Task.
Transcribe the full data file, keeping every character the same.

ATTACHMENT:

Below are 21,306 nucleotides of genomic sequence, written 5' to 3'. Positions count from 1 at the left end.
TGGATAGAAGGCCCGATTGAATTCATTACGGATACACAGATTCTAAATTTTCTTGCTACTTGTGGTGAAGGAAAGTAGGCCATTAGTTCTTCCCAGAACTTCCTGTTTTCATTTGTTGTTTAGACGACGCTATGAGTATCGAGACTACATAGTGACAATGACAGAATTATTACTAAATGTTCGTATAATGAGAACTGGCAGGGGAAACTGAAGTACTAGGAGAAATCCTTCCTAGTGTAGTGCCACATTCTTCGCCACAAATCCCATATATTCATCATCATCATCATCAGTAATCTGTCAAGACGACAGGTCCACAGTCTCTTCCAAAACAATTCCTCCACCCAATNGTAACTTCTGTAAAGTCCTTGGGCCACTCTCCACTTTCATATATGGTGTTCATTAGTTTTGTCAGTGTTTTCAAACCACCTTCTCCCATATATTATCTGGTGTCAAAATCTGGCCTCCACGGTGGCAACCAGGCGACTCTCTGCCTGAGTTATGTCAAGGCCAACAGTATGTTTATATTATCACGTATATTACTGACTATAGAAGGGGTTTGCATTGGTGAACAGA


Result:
Below are 21,306 nucleotides of genomic sequence, written 5' to 3'. Positions count from 1 at the left end.
TGGATAGAAGGCCCGATTGAATTCATTACGGATACACAGATTCTAAATTTTCTTGCTACTTGTGGTGAAGGAAAGTAGGCCATTAGTTCTTCCCAGAACTTCCTGTTTTCATTTGTTGTTTAGACGACGCTATGAGTATCGAGACTACATAGTGACAATGACAGAATTATTACTAAATGTTCGTATAATGAGAACTGGCAGGGGAAACTGAAGTACTAGGAGAAATCCTTCCTAGTGTAGTGCCACATTCTTCGCCACAAATCCCATATATTCATCATCATCATCATCAGTAATCTGTCAAGACGACAGGTCCACAGTCTCTTCCAAAACAATTCCTCCACCCAATNGTAACTTCTGTAAAGTCCTTGGGCCACTCTCCACTTTCATATATGGTGTTCATTAGTTTTGTCAGTGTTTTCAAACCACCTTCTCCCATATATTATCTGGTGTCAAAATCTGGCCTCCACGGTGGCAACCAGGCGACTCTCTGCCTGAGTTATGTCAAGGCCAACAGTATGTTTATATTATCACGTATATTACTGACTATAGAAGGGGTTTGCATTGGTGAACAGA